The second set of public promises are to the industry (and employers) receiving credential holders. Credentials purport to improve the industry by setting standards  and ensuring that credential holders meet those standards.  Where the credential is evidence-based (i.e., based on work samples rather than on testing), the industry has proof that an individual has produce work to standards at least once.

While this is not proof that the individual will always do work to standards, it does increase the chances that they want to work at that level and will strive to produce work that is at least that good and, perhaps, better.

Every field has charlatans, individuals who talk a good line of schmooze but delivery poorly.  These may be individuals who are great sales people – great at selling themselves, at any rate – or just individuals who have learned how to play the smoke and mirrors game to give appearance that they are producing work, while getting others to cover for them.  

Well-structured certifications take this into account and provide techniques that will allow them to not certify individuals whose work does not warrant it.  How?  The following is not a comprehensive list, but it will show some key techniques used to weed out the charlatans.

  • Blind reviews – a review where the reviewer does not know the person whose work is being reviewed and does not know who else may also be reviewing that individual’s work (a double-blind review).  Blind reviews mean that reviewer must judge the work, not the individual, their rank, or popularity.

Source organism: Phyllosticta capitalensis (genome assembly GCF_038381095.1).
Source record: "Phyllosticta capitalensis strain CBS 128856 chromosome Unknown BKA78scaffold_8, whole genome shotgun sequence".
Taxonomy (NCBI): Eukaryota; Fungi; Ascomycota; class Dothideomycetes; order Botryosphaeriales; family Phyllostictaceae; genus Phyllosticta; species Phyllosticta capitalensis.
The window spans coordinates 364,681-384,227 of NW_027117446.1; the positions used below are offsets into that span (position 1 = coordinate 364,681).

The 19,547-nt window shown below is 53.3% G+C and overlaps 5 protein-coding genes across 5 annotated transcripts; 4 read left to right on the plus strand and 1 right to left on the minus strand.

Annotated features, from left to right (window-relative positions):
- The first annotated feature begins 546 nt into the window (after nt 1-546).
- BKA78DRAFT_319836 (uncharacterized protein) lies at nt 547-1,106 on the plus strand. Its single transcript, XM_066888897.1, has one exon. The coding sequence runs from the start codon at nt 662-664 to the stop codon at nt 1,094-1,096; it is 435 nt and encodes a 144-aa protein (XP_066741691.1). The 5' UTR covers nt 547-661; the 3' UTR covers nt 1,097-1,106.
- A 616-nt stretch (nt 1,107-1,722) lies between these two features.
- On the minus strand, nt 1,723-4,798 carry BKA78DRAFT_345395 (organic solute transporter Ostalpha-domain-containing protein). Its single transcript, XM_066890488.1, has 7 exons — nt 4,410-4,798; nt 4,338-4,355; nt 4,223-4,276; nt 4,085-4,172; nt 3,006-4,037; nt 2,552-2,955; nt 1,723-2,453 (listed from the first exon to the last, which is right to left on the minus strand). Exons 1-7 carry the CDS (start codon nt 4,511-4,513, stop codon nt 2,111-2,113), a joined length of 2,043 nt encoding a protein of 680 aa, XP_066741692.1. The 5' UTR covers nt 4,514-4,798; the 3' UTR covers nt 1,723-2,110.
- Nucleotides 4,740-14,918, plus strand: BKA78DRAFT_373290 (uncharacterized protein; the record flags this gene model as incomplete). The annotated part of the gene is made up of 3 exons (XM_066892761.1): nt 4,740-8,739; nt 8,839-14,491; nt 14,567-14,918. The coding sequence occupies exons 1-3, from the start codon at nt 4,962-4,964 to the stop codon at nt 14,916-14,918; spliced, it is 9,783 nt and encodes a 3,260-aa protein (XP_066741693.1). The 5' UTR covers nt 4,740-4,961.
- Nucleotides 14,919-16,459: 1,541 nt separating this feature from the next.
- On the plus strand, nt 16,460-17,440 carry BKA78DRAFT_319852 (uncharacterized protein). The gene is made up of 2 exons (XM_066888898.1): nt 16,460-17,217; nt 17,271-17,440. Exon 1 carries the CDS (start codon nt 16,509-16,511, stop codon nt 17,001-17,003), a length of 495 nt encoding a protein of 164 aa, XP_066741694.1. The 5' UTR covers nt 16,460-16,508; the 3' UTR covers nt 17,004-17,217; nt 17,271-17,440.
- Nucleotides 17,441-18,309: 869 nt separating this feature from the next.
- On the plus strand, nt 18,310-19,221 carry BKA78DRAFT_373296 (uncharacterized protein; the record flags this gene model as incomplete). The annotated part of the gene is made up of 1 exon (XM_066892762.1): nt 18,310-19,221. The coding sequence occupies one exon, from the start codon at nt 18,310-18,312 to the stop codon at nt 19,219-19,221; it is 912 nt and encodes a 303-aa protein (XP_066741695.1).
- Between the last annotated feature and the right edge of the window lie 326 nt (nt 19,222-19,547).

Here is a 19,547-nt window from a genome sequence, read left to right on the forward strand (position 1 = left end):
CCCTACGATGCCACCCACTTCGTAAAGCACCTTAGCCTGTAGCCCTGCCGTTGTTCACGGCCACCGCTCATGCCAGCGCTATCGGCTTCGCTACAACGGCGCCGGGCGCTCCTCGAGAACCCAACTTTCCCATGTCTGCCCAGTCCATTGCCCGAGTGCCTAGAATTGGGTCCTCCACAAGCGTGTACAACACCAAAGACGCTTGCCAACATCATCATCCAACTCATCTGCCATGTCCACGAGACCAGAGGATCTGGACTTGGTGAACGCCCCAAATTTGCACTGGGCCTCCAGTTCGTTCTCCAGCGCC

• Rubrics – a written description of what performances or outputs of a performance demonstrate working to standard.  Combined with any kind of expert review, rubrics provide a clear structure for evaluation of work.
  • Standards –set a minimal expectation for the field.  Standards are set through a job/task analysis or a practice analysis.  These standards, then, become the measure of success in acquiring a credential, whether that success is a passing score on a knowledge test or passing rating on an evidence-based rubric in a double-blind review.    
  • Proof of eligibility (e.g., experience, degrees, specific courses or schooling, passing scores and pre-test, etc.).  Where the goals is to demonstrate advanced skills, the eligibility requirements can be quite intense.  Where the goal is to set a minimal bar, the eligibility requirements will be less intense.  
  • Evidence – in a testing-based certification, the evidence is knowledge validated through testing.  However, evidence-based certifications require proof of real work done for real clients.  Evidence here usually combines a reflection (an essay about the way that the candidate met that standard on the project submitted) plus artifacts or exhibits that demonstrate the standards. 
  • Attestations – this letter from a client or supervisor usually attests to the fact that the individual candidate did do the work that he or she is submitting.  Attestations provide a level of assurance that the work is original and valid.  Attestations are important when working to ‘spec’ is not desired or when candidates are not given equally valid possible cases or projects against which they are measured (think of the college entrance essays).  Attestations provide a measure of reality.   
  • Code of Ethics – every field has inherent ethical standards for everything from client’s information security to finances to legalities.  A signed agreement to the fields code of ethics is a starting point that says the individual pledge to behaving ethically.  However, that does not guarantee ethical behavior.  Therefore, organizations backing certifications must be empowered to respond to non-ethical behavior by removing individuals who demonstrate that they did not live up to their pledge. 
  • Continuing education – certifications are time-delimited.  Some are annual, while others may be on 3-, 5-, or even 7-year renewal cycles.  Continuing education is one of the keys to renewal.  It is proof that the individual, once certified, does not sit on their laurels, but continues to grow within the field. When they ceased to grow and contribute, their certification ends.